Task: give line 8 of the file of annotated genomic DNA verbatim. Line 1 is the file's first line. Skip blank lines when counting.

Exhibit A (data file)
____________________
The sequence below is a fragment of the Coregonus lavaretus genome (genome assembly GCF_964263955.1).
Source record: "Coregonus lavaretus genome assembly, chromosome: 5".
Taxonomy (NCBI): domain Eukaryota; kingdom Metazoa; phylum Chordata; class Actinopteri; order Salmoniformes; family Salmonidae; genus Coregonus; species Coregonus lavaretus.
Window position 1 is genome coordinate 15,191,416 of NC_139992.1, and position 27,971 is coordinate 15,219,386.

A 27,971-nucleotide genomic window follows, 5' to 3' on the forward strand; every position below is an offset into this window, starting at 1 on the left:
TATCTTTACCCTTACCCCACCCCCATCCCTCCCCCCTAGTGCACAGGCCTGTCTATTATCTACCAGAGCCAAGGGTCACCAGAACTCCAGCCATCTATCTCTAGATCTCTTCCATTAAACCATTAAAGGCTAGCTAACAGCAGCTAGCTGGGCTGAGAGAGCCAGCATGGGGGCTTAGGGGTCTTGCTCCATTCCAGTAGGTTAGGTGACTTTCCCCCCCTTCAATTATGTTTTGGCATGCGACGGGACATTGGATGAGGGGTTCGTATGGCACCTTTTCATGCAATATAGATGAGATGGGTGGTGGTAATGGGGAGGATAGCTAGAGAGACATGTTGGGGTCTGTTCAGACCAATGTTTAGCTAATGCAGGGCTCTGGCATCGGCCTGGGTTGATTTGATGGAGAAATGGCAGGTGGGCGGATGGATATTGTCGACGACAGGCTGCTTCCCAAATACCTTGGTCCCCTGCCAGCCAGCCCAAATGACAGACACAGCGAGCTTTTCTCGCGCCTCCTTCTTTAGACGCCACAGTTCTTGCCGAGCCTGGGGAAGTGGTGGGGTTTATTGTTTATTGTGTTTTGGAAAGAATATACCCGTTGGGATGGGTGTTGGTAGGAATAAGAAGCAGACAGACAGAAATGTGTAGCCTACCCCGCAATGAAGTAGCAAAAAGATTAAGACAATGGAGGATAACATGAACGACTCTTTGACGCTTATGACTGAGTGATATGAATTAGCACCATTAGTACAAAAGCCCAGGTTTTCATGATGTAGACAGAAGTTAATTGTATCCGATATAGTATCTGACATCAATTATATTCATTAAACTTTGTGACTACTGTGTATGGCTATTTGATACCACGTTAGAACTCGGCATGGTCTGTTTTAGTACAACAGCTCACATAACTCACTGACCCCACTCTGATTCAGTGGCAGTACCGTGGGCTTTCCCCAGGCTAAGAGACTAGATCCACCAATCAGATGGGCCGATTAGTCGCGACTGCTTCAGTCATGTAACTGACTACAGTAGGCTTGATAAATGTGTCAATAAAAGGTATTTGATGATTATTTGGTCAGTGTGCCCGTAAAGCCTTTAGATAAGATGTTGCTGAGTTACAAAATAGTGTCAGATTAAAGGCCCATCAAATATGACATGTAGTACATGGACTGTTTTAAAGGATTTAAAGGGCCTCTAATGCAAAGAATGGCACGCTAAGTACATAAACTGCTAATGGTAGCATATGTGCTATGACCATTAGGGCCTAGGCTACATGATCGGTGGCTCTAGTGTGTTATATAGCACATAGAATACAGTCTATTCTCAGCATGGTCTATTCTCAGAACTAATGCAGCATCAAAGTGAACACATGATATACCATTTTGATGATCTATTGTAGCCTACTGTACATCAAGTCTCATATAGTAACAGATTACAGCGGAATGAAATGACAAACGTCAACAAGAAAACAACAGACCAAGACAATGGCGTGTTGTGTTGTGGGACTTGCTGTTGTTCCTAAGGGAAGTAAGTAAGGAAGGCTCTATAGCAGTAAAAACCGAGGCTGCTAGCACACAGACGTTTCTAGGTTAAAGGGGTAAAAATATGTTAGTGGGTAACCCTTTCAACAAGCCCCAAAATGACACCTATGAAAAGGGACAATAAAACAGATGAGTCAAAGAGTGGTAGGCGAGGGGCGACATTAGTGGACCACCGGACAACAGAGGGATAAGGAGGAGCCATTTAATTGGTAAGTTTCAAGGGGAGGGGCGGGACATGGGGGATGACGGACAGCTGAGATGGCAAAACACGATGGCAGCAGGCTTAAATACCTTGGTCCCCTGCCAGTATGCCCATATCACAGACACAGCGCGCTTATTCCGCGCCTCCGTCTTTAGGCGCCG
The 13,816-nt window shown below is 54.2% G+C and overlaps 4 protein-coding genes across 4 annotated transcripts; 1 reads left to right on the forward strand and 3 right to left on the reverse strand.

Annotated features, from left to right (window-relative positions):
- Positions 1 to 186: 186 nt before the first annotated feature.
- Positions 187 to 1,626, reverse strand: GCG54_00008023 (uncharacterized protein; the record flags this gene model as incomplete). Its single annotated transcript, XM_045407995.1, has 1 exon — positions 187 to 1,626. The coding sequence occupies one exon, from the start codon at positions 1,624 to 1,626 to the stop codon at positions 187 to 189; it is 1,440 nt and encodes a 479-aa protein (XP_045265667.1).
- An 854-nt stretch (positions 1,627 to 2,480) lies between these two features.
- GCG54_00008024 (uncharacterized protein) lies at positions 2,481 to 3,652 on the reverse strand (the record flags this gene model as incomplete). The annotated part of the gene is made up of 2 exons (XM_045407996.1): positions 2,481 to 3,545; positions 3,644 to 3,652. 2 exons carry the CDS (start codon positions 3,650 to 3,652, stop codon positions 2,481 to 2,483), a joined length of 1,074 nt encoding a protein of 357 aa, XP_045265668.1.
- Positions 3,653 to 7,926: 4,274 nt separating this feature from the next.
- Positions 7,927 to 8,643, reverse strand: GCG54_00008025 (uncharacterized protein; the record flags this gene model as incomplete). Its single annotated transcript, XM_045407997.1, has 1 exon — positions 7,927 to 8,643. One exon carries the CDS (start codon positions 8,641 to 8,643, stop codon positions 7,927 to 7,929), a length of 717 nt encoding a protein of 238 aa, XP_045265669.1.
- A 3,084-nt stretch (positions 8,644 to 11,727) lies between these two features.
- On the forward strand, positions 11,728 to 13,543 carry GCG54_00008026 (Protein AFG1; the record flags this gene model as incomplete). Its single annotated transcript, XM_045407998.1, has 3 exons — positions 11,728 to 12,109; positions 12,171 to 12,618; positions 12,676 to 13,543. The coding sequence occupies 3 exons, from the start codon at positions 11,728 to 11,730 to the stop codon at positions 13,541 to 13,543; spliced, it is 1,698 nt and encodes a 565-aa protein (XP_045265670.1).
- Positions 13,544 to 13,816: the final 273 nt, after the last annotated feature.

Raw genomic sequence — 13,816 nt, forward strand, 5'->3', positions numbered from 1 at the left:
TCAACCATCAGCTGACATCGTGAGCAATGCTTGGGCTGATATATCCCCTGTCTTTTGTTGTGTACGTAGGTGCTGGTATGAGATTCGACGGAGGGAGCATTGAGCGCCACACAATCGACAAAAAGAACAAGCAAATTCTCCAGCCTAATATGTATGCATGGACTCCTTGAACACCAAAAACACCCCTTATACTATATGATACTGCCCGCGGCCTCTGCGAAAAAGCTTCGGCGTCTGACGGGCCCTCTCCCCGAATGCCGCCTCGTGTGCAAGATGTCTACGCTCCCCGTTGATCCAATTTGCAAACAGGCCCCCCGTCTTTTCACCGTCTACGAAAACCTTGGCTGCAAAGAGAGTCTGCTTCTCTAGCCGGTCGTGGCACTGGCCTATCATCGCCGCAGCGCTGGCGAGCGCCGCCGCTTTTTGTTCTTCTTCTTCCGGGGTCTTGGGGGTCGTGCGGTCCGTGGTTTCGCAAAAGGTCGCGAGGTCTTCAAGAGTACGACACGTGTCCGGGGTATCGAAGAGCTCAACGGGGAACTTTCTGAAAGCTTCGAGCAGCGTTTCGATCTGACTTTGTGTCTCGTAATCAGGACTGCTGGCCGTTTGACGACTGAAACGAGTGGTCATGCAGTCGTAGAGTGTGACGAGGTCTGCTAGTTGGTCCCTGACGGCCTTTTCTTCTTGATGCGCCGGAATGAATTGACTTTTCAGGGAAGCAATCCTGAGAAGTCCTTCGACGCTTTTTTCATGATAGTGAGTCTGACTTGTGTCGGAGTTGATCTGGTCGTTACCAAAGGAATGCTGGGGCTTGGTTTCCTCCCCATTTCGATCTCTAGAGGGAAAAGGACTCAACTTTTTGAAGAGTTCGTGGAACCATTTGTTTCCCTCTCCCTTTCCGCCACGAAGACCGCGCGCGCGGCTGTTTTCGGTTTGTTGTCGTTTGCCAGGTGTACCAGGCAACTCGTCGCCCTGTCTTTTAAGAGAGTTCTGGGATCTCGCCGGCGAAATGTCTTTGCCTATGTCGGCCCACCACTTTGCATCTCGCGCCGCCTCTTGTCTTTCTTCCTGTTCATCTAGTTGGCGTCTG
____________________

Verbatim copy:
Annotated features, from left to right (window-relative positions):